I want them to ask! I’m so eager for them to ask that I tell them upfront, and I tell them I have a method to my madness. If they weren’t so tired, I think they might laugh at that.

Why is it that I feel guilty right now for assigning a novel-study portfolio that provided students a healthy list to choose from? Is it because I’m assigning them schoolwork? It’s not supposed to be just “work.” We study literature to better understand the human condition and our place within the world. Great literature is supposed to help us think, dream, and realize. It’s not busywork. It’s not a packet of worksheets. It’s inquiry-based, exploratory… it’s personal. And yet, I still feel like I am imposing.

If education really worked the way it’s supposed to, kids would be eating up the idea of diving into a novel written by an author who won the Pulitzer or the Nobel. Instead, I feel like I’m pulling their teeth.

And don’t get me started about how sports schedules are eating up students’ time outrageously. Why we even have sports happening right now is beyond me!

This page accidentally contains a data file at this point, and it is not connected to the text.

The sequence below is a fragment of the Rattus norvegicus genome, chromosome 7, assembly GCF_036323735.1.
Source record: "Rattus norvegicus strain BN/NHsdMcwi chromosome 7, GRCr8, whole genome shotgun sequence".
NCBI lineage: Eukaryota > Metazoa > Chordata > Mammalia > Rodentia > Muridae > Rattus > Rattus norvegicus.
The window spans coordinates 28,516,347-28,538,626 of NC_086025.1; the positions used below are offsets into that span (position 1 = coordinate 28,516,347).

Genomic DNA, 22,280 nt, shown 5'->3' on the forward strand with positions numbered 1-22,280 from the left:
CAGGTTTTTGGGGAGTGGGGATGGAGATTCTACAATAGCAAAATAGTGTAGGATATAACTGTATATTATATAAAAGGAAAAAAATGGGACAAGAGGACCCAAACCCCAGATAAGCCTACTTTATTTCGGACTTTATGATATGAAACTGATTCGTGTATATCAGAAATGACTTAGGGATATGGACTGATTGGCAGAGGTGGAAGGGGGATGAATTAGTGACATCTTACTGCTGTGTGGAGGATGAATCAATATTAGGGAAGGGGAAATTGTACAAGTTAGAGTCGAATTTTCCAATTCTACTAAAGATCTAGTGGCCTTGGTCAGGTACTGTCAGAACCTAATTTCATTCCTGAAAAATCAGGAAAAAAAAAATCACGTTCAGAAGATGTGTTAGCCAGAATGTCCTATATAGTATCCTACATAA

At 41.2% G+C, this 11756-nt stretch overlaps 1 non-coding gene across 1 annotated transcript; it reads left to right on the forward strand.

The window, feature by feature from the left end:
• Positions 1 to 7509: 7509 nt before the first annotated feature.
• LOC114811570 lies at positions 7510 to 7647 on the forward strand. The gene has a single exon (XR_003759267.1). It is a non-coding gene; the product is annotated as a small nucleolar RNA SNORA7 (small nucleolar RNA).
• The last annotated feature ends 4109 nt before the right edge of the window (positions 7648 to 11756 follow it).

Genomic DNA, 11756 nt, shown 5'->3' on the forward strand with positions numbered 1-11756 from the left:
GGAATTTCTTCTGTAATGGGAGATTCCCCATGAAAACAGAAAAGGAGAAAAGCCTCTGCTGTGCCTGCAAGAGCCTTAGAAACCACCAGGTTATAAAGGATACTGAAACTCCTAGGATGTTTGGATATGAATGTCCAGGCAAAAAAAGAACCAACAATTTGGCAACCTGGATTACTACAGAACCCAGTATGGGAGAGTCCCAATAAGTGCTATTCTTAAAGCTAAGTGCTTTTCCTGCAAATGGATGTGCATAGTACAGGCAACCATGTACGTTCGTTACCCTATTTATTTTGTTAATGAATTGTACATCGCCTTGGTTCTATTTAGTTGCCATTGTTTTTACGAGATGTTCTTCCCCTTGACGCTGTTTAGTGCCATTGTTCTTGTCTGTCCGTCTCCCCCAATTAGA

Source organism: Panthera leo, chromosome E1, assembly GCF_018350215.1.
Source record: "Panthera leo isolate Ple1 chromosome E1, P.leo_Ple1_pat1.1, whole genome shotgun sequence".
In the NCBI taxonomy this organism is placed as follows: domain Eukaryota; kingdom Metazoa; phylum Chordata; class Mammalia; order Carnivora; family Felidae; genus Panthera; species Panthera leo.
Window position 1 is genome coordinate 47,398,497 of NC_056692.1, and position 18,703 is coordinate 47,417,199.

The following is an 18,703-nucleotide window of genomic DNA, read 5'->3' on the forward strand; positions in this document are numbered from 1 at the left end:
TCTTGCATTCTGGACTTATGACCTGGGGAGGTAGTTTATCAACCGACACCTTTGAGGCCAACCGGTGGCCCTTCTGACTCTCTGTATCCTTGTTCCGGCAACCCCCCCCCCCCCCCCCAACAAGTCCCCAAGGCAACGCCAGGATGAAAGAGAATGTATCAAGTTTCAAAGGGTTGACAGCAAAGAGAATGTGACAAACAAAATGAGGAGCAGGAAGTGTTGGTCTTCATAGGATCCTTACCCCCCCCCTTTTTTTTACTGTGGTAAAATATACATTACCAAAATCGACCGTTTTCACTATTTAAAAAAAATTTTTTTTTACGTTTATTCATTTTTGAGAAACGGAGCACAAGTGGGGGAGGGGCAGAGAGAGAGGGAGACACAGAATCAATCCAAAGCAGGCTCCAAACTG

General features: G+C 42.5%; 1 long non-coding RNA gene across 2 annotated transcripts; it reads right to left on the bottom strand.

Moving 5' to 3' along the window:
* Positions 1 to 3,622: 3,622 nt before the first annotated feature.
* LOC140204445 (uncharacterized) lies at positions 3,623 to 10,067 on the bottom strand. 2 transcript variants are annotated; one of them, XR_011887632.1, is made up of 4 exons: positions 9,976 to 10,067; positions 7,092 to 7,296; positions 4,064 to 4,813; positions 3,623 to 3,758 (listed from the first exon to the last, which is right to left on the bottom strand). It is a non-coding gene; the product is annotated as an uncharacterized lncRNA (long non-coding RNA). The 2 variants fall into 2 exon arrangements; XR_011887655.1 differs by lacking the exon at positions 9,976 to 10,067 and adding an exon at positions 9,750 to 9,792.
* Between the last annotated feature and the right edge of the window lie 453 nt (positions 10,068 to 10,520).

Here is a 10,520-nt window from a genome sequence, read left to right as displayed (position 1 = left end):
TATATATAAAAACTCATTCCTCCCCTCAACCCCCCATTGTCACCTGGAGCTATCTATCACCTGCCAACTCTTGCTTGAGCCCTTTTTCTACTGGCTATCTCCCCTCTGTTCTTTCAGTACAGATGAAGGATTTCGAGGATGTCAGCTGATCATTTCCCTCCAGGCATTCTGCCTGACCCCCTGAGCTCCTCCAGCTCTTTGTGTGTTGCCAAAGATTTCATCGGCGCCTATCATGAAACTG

Ok, rant over.

I have questions.

  1. What have we learned from this experience of virtual or hybrid teaching and learning that we can use if things return to “normal”?
  2. Will we use technology to redefine and redesign educational activities? In other words, are we looking at the SAMR model to transform teaching and learning?
  3. How will we emphasize acquiring 21st-century skills, appreciating diversity, celebrating differences, acknowledging that we are all part of the human family, facing our history and ourselves, and helping each other cut through all the noise?
  4. Can we finally stop death-by-testing? Have the powers-that-be noticed that testing is uber-stressful and a waste of precious class time?
  5. Can we finally adopt more authentic forms of learning and assessment? Wouldn’t it be better if students created more, and we created less?
  6. Do education leaders recognize that ownership of learning is more valuable than playing the GPA game?
  7. Have the education leaders realized that teachers are ready to lose their minds? Are they prepared to review all the plans around the country and call out those that are insane? There are many.

Thank You!

Someday, I will end my blog posts better. For now, please accept my thanks for reading this post. It did help me to overcome my writer’s block.

2 Ways That Waiting for the First Day of School Is Nerve-Wracking

Some Advice to Help Calm Your Nervous Mind

Photo by Deleece Cook on Unsplash